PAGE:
The Dempsey Challenge site between Lincoln Street and the Androscoggin River was packed with visitors through the day. About 40 vendors were set up, as well as a large food tent run by the Green Ladle culinary arts program at Lewiston Regional Technical Center where participants were served omelets, pizza, vegetarian chili and other dishes. Director and Chef Dan Caron said about 2,000 omelets were prepared on the spot Saturday morning. Lobster is on the menu for Sunday.
Peter Chalke, CEO of CMMC, told attendees that every cent raised by the Dempsey Challenge goes to provide free assistance services to cancer patients.
Stuart Arbuckle, vice president and general manager of Amgen Oncology, said that biomedical firm that develops cancer medicines will be the principal sponsor of the 2012 Dempsey Challenge, as it has been this year and the two past years.
Sunday’s cycling rides will leave the park beginning at 7:30 a.m.
LEWISTON — “It’s a great day to be alive,” shouted Laura Davis as she stood on a park bench and addressed several hundred cancer survivors who were preparing to walk in the Dempsey Challenge on Saturday morning.
Davis, who is the 2011 Amgen Breakaway from Cancer Survivor Award-winner, urged people to share their stories. "There’s a story behind every bib on all the people out there,” who are participating in the weekend of walking, running and cycling events based at Simard-Payne Memorial Park.
One of those stories was behind the bib bearing the 5K walk number of Steve Dunwoody of Falmouth. He had just completed the route in a wheelchair.
“This is going to be an annual thing for me," Dunwoody said. It was his second year in the Dempsey Challenge 5K. He said he made the ride in honor of an uncle and grandparents who died of cancer. His effort also was inspired by a Navy fighter pilot friend who was a cancer victim.
A broken back in a 1999 ski accident is the reason for his use of a wheelchair, Dunwoody said.
Linda Porter of Norway, who did both the 10K run/walk and the Survivor Walk, is both a caregiver for her husband’s bout with cancer and a survivor of breast cancer.
She said the Dempsey Challenge “is an awesome thing for Lewiston. I have been to some programs at the Dempsey Center and they are just so supportive of people going through such a hard time. It’s just amazing.”
Jaye Sadler walked in memory of her sister, Diane Harvey, who participated in last year’s Survivor Walk but died of lung cancer in recent months. Sadler walked with a group of friends in colorful tie-dyed T-shirts labeled “Harvey Wallbangers.”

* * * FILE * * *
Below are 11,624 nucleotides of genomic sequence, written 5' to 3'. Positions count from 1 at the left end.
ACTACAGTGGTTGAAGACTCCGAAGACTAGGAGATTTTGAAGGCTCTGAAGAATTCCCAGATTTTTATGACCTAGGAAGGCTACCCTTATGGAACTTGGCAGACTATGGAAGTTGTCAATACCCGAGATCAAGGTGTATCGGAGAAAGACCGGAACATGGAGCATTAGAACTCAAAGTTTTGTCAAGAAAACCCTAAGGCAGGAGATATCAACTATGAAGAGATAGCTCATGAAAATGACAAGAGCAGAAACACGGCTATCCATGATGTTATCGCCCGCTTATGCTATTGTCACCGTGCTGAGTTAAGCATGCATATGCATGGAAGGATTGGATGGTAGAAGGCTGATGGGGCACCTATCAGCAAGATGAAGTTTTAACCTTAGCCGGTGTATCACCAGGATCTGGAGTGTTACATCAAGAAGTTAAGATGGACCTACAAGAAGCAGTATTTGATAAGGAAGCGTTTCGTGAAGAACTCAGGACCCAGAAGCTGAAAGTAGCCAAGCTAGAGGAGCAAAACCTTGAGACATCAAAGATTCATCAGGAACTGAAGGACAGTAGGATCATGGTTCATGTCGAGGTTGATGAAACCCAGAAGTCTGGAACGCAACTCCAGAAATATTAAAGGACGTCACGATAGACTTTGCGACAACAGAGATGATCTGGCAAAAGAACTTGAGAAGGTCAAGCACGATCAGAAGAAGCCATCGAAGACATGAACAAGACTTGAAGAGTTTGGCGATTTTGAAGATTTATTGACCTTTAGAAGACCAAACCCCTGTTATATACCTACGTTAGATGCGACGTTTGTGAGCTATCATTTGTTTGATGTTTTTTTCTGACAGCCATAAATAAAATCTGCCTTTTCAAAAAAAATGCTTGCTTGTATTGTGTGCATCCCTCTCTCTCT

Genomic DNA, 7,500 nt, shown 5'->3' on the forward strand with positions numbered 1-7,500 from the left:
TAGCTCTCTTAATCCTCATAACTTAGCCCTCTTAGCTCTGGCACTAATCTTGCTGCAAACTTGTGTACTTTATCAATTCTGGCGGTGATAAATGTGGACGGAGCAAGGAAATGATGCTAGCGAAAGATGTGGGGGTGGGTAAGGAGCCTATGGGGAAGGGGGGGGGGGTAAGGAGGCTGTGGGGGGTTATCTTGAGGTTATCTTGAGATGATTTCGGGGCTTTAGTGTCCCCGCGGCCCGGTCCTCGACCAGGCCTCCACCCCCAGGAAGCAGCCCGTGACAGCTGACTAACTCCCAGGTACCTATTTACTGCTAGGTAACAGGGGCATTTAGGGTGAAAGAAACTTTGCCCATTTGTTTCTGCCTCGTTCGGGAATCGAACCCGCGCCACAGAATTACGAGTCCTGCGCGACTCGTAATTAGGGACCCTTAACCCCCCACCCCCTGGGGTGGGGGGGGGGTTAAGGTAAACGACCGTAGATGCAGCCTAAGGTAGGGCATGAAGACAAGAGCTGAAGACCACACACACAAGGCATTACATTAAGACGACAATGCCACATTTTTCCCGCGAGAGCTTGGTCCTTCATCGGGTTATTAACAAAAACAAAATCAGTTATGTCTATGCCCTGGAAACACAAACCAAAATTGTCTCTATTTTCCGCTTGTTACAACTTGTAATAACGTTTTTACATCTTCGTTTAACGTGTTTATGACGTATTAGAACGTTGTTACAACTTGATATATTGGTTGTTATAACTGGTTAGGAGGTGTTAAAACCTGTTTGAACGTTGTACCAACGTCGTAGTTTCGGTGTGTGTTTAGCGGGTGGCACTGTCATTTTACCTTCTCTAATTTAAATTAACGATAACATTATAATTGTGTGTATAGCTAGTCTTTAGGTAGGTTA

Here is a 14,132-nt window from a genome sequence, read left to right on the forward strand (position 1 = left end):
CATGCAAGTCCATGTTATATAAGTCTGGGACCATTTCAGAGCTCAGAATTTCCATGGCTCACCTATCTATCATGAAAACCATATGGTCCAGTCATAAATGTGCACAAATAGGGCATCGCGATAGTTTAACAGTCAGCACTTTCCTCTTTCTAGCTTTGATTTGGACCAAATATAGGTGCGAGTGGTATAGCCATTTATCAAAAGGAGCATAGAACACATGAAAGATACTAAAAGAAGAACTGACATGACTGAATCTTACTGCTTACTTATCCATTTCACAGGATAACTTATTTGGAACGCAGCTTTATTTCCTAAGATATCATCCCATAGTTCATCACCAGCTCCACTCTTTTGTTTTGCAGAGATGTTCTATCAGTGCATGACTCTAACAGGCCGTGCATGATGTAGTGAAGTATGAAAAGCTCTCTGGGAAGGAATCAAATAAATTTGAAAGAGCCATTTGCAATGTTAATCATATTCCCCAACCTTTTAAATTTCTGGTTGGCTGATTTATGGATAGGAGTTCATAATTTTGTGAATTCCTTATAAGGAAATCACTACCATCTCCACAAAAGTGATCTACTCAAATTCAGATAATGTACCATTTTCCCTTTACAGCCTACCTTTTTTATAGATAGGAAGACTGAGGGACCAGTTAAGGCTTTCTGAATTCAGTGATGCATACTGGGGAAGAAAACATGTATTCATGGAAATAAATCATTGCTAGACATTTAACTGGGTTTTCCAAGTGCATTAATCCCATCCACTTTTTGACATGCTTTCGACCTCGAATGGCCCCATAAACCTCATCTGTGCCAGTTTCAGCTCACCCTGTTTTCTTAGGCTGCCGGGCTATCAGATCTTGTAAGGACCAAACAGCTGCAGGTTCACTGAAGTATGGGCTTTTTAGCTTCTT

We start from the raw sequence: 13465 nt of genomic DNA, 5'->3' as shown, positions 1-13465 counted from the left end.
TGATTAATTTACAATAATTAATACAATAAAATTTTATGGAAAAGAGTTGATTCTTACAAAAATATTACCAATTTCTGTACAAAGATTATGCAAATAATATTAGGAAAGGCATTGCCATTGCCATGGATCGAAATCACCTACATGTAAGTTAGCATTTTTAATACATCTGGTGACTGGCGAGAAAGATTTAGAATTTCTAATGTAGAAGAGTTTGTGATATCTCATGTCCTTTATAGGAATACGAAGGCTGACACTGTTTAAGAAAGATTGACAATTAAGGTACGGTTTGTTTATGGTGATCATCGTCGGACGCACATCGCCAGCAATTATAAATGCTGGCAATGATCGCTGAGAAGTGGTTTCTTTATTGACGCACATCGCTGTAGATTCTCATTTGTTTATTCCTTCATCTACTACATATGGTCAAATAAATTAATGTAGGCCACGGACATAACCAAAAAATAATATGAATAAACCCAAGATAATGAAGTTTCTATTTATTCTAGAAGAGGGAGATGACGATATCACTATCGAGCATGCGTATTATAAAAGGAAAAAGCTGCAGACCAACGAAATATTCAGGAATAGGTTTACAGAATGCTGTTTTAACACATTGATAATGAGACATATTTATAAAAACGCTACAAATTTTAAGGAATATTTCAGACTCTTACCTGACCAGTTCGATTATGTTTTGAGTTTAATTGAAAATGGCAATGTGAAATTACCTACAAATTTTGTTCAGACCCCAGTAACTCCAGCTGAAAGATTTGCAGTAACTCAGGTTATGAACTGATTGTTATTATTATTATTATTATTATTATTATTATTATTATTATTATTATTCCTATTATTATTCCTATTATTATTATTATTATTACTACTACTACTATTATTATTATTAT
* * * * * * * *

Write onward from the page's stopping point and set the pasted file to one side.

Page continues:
Not all of the Dempsey Challenge stories were about cancer. Some people wanted to share memories of TV star Patrick Dempsey as a young boy in his hometowns of Buckfield and Turner.
One of Dempsey’s early schoolteachers was Bill Van Tassel, now a journalist and photographer for area publications. He said he remembers stories of Patrick and a school friend entering a vacant factory building in Turner. The boys made their way to an upper floor where one somehow broke a window, Van Tassel said, and Patrick, knowing it was wrong for them to go there, hoped his father wouldn’t find out.
A current resident of Buckfield (who did not want to give her name) remembered when she and her friends and neighbors would see a kid who was always juggling and attracting attention with his lively personality.
She said people would always ask, “Who is that kid, anyway?”
She recalled that Maine vaudevillians Denise and Benny Reehl took Dempsey under their wing and encouraged his performing talents.
Everyone now knows who that kid is. He earned the nickname of Dr. McDreamy in his role as Dr. Derek Shepherd on TV’s “Grey’s Anatomy,” and he starred in feature films, including “Enchanted,” “Made of Honor,” and “Can’t Buy Me Love.” He founded the Dempsey Center at Central Maine Medical Center in 2008 in response to a need for a cancer patient support facility, following his mother’s successful fight against ovarian cancer.
At the main stage late Saturday morning, Dempsey told the Festival in the Park audience, “Go around, have a good time and celebrate life. That’s what we are here to do.”